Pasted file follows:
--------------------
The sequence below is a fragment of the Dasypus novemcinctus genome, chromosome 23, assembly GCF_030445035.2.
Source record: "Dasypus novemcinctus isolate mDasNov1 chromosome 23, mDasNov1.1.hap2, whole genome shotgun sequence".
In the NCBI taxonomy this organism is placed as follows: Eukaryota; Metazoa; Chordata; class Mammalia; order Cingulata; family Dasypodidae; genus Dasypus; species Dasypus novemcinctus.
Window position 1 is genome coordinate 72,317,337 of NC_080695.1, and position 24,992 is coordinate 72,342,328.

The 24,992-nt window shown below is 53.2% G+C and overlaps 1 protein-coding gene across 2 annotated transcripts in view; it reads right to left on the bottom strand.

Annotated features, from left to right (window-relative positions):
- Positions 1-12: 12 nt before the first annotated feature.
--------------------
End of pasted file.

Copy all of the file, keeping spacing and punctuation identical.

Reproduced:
The sequence below is a fragment of the Dasypus novemcinctus genome, chromosome 23, assembly GCF_030445035.2.
Source record: "Dasypus novemcinctus isolate mDasNov1 chromosome 23, mDasNov1.1.hap2, whole genome shotgun sequence".
In the NCBI taxonomy this organism is placed as follows: Eukaryota; Metazoa; Chordata; class Mammalia; order Cingulata; family Dasypodidae; genus Dasypus; species Dasypus novemcinctus.
Window position 1 is genome coordinate 72,317,337 of NC_080695.1, and position 24,992 is coordinate 72,342,328.

The 24,992-nt window shown below is 53.2% G+C and overlaps 1 protein-coding gene across 2 annotated transcripts in view; it reads right to left on the bottom strand.

Annotated features, from left to right (window-relative positions):
- Positions 1-12: 12 nt before the first annotated feature.